Turning to the forums that both kept me sane and shook my sanity, depending on the day, I decided to take a poll. Not to find out what everyone was having, but to find out what they hoped they were having.

When I was younger, I always liked the idea of having a baby girl. My reasoning was because I thought my life would be like the Gilmore Girls. I would be best friends with my daughter, we would be completely wrapped up in one another’s worlds and although we would disagree at times, we travelled through life together and our paths always worked their way back to one another.

My own mother described the differences between having daughters and sons to me. She always told me that raising girls was hard, it was an uphill battle from the time they could talk back to the time they were teenagers and eventually moved out. Similar, we were often at odds with my mother (my sister a lot more than I was). Raising boys, she said was a lot simpler. They were easier to entertain, they were like whirlwinds that seemed to leave everything slightly askew but they were easier. However, when they got older, they grew apart. They fell in love, and they created their own families, often forgetting about their mother, or leaving her a smaller role in their lives as their partner was usually close to their own parents. (Again, this is not always the case, just her opinion.)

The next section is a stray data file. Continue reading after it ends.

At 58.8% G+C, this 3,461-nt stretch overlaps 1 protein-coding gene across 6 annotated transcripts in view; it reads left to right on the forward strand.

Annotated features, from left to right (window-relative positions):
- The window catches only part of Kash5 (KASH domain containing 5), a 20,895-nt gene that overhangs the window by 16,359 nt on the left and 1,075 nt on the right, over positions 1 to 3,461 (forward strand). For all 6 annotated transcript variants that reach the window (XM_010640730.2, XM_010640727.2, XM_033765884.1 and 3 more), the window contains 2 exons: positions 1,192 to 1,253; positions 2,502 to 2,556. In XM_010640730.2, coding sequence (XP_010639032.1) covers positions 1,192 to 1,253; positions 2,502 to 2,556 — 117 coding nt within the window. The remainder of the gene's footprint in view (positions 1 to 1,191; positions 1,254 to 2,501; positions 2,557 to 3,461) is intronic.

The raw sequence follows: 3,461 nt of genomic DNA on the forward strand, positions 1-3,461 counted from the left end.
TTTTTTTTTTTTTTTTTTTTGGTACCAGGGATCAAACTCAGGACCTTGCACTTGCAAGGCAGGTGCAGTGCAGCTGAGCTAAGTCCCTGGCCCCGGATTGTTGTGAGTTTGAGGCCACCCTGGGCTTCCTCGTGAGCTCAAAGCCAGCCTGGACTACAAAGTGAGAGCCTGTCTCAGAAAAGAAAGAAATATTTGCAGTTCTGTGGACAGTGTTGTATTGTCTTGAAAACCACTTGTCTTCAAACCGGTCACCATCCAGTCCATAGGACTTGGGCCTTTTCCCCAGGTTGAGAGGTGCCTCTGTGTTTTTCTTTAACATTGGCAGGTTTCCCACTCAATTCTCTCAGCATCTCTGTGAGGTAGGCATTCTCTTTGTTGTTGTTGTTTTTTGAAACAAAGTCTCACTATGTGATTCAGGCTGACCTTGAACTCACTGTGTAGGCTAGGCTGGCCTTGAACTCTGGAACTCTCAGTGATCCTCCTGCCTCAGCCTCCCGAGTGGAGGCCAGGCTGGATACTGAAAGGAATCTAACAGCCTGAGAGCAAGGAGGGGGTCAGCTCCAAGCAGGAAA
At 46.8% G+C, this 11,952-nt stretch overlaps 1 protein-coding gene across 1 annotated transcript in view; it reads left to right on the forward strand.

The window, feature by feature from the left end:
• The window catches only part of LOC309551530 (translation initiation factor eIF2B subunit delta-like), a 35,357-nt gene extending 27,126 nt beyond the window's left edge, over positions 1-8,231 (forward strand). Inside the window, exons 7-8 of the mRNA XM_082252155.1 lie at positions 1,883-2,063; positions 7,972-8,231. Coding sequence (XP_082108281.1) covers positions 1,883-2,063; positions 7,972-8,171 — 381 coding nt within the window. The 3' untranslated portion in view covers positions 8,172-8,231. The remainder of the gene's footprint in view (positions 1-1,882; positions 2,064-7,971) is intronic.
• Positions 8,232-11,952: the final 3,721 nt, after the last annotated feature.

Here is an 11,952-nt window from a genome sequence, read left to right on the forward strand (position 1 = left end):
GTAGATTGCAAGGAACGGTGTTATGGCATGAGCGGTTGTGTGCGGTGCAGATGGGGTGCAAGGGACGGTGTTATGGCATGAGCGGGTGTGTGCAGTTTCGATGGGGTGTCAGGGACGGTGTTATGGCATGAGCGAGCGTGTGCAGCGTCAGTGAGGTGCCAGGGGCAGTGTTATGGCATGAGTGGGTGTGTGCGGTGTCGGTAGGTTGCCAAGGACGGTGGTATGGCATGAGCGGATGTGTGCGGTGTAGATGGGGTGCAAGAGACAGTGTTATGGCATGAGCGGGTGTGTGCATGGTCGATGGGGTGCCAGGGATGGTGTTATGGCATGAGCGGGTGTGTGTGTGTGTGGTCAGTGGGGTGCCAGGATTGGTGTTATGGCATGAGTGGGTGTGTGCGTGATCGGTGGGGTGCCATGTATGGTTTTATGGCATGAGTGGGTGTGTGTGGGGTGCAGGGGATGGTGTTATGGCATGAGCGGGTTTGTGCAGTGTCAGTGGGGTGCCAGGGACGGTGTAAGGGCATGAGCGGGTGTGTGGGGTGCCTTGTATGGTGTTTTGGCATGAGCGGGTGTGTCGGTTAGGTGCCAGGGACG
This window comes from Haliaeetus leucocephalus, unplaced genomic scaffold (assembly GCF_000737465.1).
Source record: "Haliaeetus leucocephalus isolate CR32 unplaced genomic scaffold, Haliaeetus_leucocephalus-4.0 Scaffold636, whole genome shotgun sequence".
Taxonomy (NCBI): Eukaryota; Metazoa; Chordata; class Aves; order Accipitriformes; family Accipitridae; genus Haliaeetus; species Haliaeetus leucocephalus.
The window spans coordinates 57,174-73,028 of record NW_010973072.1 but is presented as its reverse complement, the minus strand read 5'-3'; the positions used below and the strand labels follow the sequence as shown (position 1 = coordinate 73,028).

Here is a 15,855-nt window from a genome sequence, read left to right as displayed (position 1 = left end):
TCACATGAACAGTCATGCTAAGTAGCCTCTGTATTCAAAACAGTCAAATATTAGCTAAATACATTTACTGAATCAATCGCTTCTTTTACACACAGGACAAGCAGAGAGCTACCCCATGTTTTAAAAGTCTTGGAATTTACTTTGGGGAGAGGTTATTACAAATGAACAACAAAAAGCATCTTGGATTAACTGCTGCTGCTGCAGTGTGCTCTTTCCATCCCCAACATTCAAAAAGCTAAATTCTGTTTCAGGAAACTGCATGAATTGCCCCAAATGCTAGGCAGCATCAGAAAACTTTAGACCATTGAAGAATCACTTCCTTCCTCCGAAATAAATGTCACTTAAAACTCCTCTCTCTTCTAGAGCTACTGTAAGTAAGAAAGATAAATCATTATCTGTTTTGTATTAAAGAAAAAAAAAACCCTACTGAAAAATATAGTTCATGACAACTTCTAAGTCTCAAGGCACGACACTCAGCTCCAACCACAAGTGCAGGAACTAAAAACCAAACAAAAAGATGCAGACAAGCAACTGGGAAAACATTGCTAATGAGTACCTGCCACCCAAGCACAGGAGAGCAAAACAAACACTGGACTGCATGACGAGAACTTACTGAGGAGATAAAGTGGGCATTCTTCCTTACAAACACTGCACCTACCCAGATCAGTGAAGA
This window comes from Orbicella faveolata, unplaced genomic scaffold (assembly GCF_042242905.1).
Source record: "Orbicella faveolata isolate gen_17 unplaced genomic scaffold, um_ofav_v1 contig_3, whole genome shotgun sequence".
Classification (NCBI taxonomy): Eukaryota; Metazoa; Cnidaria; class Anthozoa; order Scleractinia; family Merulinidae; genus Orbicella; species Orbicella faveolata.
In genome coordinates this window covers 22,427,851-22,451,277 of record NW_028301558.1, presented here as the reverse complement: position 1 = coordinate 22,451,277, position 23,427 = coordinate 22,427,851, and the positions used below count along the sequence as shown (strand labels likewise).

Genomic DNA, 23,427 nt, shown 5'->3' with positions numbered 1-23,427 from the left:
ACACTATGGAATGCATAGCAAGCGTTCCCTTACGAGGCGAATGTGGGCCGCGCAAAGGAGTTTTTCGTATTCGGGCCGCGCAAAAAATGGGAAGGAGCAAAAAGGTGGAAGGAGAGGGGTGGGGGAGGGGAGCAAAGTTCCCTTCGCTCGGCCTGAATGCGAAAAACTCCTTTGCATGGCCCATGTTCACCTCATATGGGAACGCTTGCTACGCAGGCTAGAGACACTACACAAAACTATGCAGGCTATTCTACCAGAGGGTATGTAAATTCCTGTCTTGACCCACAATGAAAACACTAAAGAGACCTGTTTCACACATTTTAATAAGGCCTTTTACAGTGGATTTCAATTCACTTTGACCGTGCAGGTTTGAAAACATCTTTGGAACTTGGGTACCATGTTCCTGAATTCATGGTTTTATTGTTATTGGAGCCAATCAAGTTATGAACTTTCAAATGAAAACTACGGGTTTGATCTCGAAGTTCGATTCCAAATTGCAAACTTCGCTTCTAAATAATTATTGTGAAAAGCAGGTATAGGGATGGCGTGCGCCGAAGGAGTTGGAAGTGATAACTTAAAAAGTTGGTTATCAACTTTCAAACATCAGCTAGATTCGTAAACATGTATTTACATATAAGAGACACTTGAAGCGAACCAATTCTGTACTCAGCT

Daughters, if you raised them right, grew up to eventually become companions. They were people that could sit with you, have a glass of wine and discuss life. They were phone calls you would spend hours on, just discussing your life and the ups and downs of it all.

Either way, raising children is an adventure.

According to the polls that I set out, it seems a lot of women these days would disagree with my mother. A lot of women want sons. This made a lot of sense to me.

I have worked with children all my life. I have been baby-sitting since I was twelve years old, long before parents asked for references and experience. I was a camp councillor, a daycare teacher, and even a nanny. My life, at one point or another, always seemed to be evolving around children.

In my own personal experience, I too felt like boys were easier. I helped my mother raise two of my brothers. Whenever a female cousin would be left in my care I would always groan at the idea of having to watch them. They always seemed like more work, like I needed to keep them entertained, always interacting with them. Boys kept themselves busy, almost a little too well and often they needed to be told to take a break from it all.